Agaricus subperonatus (J.E. Lange) Singer

Phylum: Basidiomycota - Class: Agaricomycetes - Order: Agaricales - Family: Agaricaceae

Agaricus subperonatus - Wood Mushroom

Initially wth a brown pherical cap that expands to broadly convex with a surface that breaks up into broad brown scales on a pale background, Agaricus subperonatus is one of a group of mainly woodland Agaricus species whose cut flesh turns pink or reddish.


An infrequent find in Britain and Ireland, usually in small groups but occasionally solitary, Agaricus subperonatus is widely distributed but generally uncommon throughout northern and central Europe. This mushroom occurs also in parts of western North America.

Wood Mushrooms, Agaricus subperonatus, in a spruce forest

Taxonomic history

This mushroom was first described scientifically in 1926 by Dutch mycologist Jakob Emanuel Lange, who initially considered it merely as a form of Psaliota hortensis, when he gave it the name Psalliota hortensis f. subperonata. The currently-accepted scientific name Agaricus subperonatus dates from a 1951 publication by German-American mycologist Rolf Singer.

Synonyms of Agaricus subperonatus include Psalliota hortensis f. subperonata J.E. Lange, Psalliota hortensis var. subperonata J.E. Lange and Psalliota subperonata J.E. Lange.

Agaricus cappellianus Hlaváček, Agaricus vaporarius (Pers.) Imbach, and Agaricus pseudovillaticus Rauschert are also considered by some authorities to be co-specific with Agaricus subperonatus.


The specific epithet subperonatus comes from Latin, with sub- meaning under or below, and -peronatus meaning sheathed or booted. I therefore infer that subperonatus means 'wearing a low boot' - a reference to the booted (peronate) appearance of the stem with its substantial ring.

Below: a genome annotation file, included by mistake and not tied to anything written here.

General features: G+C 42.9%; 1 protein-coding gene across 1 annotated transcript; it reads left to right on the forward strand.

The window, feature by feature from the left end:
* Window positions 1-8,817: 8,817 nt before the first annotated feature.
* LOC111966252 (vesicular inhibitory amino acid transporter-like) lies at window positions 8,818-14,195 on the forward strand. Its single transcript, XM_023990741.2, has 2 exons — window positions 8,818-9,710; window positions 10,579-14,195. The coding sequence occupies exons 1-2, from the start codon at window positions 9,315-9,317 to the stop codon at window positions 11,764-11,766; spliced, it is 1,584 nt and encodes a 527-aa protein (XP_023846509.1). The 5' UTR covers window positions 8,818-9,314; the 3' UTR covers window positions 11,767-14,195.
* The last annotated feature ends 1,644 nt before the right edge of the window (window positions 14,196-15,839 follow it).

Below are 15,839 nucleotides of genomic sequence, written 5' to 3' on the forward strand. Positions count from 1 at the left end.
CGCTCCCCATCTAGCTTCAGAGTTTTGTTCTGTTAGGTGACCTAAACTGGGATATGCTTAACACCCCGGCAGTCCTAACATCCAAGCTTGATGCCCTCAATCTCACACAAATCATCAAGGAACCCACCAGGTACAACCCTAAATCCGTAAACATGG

Identification guide

Cap of Agaricus subperonatus


The caps of this mushroom are initially spherical, becoming broadly convex or almost flat at maturity. Brown at first, as the cap expand its surface breaks into adpressed brown scales on a pale creamy-white background. Cap diameter usually ranges from 6 to 15cm. Cap flesh white then turns pale pink.

Gills of Agaricus subperonatus


White at first, the crowded free gills turn greyish pink and then dark brown as the spores mature.


Whitish, smooth cylindrical or slightly clavate, 5 to 12cm tall and 1.5 to 3cm in diameter with a pointed baseunivrsal veil forms a volva-like boot below a superior or median stem ring, which is triangular in cross section. Lower stem and ring edge often flecked with brown partial veil fragments. Stem flesh initially white turning pink or reddish esp. near stem base.

Spores of Agaricus subperonatus


Ellipsoidal to ovoid, smooth, 5.5-7.5 x 4.8-6µm.

Show larger image

Spore print

Chocolate brown.


Taste not distinctive; odour 'mushroomy', some say becoming more like liquorice when old.

Habitat & Ecological role

Agaricus subperonatus is saprobic and often occurs in small groups on tree-shaded, humus-rich disturbed ground including woodland edges, roadside verges, parks and gardens rich in leaf litter; usually in small groups.


July to November in Britain and Ireland.

Similar species

Agaricus sylvaticus has grey-brown scales and a floppy stem ring.

Agaricus augustus, The Prince, is larger and smells of bitter almonds.

Culinary Notes

This uncommon mushroom is reported to be edible but of indifferent or poor culinary quality.

Reference Sources

Fascinated by Fungi, 2nd Edition, Pat O'Reilly 2016, reprinted by Coch-y-bonddu Books in 2022.

BMS List of English Names for Fungi

The genus Agaricus in Britain, 3rd Edition, self-published, Geoffrey Kibby 2011

Funga Nordica: 2nd edition 2012. Edited by Knudsen, H. & Vesterholt, J. ISBN 9788798396130

Dictionary of the Fungi; Paul M. Kirk, Paul F. Cannon, David W. Minter and J. A. Stalpers; CABI, 2008

Taxonomic history and synonym information on these pages is drawn from many sources but in particular from the British Mycological Society's GB Checklist of Fungi.


This page includes pictures kindly contributed by Simon Harding.

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